Second Missionary Baptist Church paid tribute to members 100 years old and older during its 150th anniversary.
Evelyn Elizabeth Robinson Hardin, born April 29, 1914, joined the church in 1924 under Pastor F.M. Hutchinson.
Georgia Ann Harris, born Dec. 13, 1914, joined the church in 2013 under pastor Paul A. McDaniel.
Andrew Leon Jackson Sr., born March 1, 1915, joined the church in 1933 under pastor Samuel Pettigrew.
Ella Mae Savage, born May 12, 1907, joined the church around 1941 under pastor W.W. Taylor.
Second Missionary Baptist Church, the second-oldest African-American church in Chattanooga, home to black civic leaders, retired educators and administrators, is celebrating 150 years of triumph and praising God.
"When you think about a church being established one year after the Civil War and still in existence today, it outlines how we survived with our faith and belief and we're still going strong," said Rayburn Traughber, church trustee.
After a weekend of commemorative events, including an elegant purple and gold anniversary banquet and dramatization of the church history on Friday, the church culminates its sesquicentennial celebration at 10:45 a.m. today.
The Rev. Dr. Paul McDaniel, the longest-serving pastor ,who retired in June 2014, will be the speaker.
"I thought about the labor and sacrifices made over these 150 years," said McDaniel, pastor emeritus and the church's 20th pastor. "We have invested too much of ourselves and resources to think about failure, so I am pleased to see a healthy congregation under excellent leadership."
McDaniel and several previous pastors outlined hopes and plans made in the past that can only be completed in the future.
The church installed the Rev. Ernest Reid as pastor on Oct. 18, 2015.
"We have a bright future," said Reid. "We look forward to doing more in ministry and furthering our outreach in the community."
Reid, a native of Suffolk, Va., pastored two other churches before coming to Chattanooga. He became the youngest elected official in Portsmouth, Va., in 2010 when he was elected to the Portsmouth City School Board. The husband and father of two was also the former NAACP president in Reading, Pa.
Reid said he's motivated to work for social justice for those in need and believes community and civic involvement are vital in the work of the church.
Reid's Second Agenda 20/20 represents a series of goals and objectives including increased membership, capital improvement and community outreach. Specific goals include repairing the facility and parking lot, and upgrading the church's website and social media interfaces for more timely and effective outreach and communication with members and guests, according to church documents.
"We've got a great future," said Traughber. "We have a very young, dynamic pastor and I think he's going to do well, not only being an asset to the the church but the community."
Former slaves organized the church in October 1866, a year after the U.S. Congress passed the 13th Amendment to abolish slavery.
The church organized in the Wauhatchie area near Tiftonia, but moved to Hill Street in the 1870's to avoid harassment from whites who lived nearby, according to a church history.
D.P. Montague, joint owner of the Rolling Mill where many church members worked, donated land at 10th and Elm streets for the first church building. The Rev. Mason Burt, a charter member of the North Chickamauga and Chattanooga District, was the first pastor of what was first called Pleasant Grove Baptist Church for the cool, refreshing trees that shielded members from the sun as they walked to work. The church's third pastor, Rev. R.C. Richardson, changed the name to reflect its establishment as the city's second black Baptist church.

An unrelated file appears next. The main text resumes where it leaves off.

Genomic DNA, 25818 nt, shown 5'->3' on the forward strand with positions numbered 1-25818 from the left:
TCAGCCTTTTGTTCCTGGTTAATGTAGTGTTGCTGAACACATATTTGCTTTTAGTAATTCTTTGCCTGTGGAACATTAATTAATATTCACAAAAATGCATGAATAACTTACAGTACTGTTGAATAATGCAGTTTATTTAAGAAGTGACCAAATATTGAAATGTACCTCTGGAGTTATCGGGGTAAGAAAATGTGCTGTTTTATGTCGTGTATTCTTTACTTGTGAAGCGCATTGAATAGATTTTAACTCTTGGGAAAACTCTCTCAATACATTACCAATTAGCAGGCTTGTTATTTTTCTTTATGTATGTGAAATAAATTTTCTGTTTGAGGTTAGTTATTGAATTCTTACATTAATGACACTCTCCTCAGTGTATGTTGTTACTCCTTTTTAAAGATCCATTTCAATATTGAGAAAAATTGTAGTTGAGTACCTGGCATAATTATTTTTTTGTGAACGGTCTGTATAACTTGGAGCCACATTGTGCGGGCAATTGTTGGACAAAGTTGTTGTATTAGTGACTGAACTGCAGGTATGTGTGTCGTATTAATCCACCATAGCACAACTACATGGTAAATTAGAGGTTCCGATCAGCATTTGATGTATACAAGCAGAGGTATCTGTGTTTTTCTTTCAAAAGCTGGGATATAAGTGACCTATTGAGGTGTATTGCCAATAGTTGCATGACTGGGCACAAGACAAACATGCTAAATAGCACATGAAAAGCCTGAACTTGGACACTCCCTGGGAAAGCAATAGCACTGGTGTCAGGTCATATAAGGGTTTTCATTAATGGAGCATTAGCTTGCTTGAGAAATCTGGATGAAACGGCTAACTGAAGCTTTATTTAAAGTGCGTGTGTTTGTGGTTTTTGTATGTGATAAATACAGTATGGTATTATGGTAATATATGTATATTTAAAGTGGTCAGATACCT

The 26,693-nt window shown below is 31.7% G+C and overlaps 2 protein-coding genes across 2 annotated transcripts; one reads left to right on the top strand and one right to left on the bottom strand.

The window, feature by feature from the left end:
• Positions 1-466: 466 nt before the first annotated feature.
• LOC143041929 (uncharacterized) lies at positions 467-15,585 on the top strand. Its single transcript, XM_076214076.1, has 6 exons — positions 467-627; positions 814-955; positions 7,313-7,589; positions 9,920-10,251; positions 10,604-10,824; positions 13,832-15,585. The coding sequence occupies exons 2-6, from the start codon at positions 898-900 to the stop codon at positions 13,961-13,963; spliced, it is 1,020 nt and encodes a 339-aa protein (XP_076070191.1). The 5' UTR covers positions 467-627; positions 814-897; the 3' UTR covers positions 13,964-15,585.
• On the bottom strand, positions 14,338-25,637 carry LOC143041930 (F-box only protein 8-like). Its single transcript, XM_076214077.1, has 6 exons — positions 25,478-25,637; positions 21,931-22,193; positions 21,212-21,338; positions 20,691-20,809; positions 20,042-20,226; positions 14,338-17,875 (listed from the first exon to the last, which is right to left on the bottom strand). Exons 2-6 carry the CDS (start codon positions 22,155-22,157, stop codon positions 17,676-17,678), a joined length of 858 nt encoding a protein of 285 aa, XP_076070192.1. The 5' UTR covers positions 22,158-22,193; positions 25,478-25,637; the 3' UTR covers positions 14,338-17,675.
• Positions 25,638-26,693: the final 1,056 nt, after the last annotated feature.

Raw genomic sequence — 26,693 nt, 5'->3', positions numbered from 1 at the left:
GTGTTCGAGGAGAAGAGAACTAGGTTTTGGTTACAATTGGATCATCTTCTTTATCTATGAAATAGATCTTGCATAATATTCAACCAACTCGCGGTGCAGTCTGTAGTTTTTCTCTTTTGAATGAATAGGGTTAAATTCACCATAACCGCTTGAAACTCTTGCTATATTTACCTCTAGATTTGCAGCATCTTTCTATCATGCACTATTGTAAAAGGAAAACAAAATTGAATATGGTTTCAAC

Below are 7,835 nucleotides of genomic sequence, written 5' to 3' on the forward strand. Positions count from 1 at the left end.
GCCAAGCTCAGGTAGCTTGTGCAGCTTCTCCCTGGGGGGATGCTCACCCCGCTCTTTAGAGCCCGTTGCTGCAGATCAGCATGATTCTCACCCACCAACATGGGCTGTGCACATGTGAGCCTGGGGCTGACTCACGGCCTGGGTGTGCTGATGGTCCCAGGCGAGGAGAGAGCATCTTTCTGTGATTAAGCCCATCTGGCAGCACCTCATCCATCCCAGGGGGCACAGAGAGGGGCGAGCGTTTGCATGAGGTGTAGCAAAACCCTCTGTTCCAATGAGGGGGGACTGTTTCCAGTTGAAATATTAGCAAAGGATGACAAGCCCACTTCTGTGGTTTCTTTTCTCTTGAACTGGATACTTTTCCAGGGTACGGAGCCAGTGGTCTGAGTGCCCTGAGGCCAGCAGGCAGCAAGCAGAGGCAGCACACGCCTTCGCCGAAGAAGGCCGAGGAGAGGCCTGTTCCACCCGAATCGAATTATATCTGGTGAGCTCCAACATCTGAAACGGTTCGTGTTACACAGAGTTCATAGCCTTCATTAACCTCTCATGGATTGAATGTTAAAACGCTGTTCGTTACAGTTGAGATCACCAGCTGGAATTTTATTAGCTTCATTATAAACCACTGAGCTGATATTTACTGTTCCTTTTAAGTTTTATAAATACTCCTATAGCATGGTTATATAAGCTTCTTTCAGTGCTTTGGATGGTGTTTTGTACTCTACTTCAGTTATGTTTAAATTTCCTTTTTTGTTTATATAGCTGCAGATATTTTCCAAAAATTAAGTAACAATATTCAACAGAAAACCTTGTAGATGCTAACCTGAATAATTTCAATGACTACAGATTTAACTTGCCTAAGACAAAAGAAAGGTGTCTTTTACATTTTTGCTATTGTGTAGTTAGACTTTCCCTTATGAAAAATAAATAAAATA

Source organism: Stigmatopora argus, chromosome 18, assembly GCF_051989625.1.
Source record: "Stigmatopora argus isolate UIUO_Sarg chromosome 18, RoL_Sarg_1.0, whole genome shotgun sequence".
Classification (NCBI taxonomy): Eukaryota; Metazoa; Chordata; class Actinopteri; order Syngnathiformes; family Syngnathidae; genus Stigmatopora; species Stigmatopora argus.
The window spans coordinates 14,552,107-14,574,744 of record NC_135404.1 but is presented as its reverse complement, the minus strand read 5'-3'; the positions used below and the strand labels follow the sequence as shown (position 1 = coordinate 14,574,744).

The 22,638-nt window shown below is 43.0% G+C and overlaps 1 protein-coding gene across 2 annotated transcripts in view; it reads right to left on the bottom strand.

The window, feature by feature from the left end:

Second Missionary became one of the largest black churches in the city, moving to 14th and Grove and then to its Third Street location and, in the mid-1980's, a multimillion expansion.
Several of the city's black civic leaders attend Second Missionary Baptist. McDaniel was a Hamilton County commissioner for 20 years. Yusuf Hakeem and Moses Freemen are Chattanooga City Councilmen and Curtis Collier is a senior judge for the U.S. District Court.
Even early on, "Second had a lot of political juice," said Traughber, former director of the Chattanooga Housing Development Organization.
As early as the 1880s, member Hiram Tyree served on the old Board of Alderman, the legislative branch of city government. In the 1930s through the '50s, Walt Robinson was the only black with an office in City Hall, according to Traughber. His job title was truant officer, but he did other things, including helping people get jobs and get into college. He also published the Observer weekly newspaper.
Traughber remembers some 800 active members in the 1980s when the church was at its peak. He estimates there are about 250 active members today, but at least 50 people have joined the church since Reid became pastor.
Charles Green laughed when asked how long he's been a member of Second Missionary Baptist Church.
Then he tried to count the years.
Aside from four years in the military and the 10 years TVA sent him to work in Knoxville, Green has worshipped at Second Missionary Baptist church all of his 76 years.
"That's my home," he said. "I've never searched for anything else. It's my family."
Contact staff writer Yolanda Putman at firstname.lastname@example.org or 423-757-6431.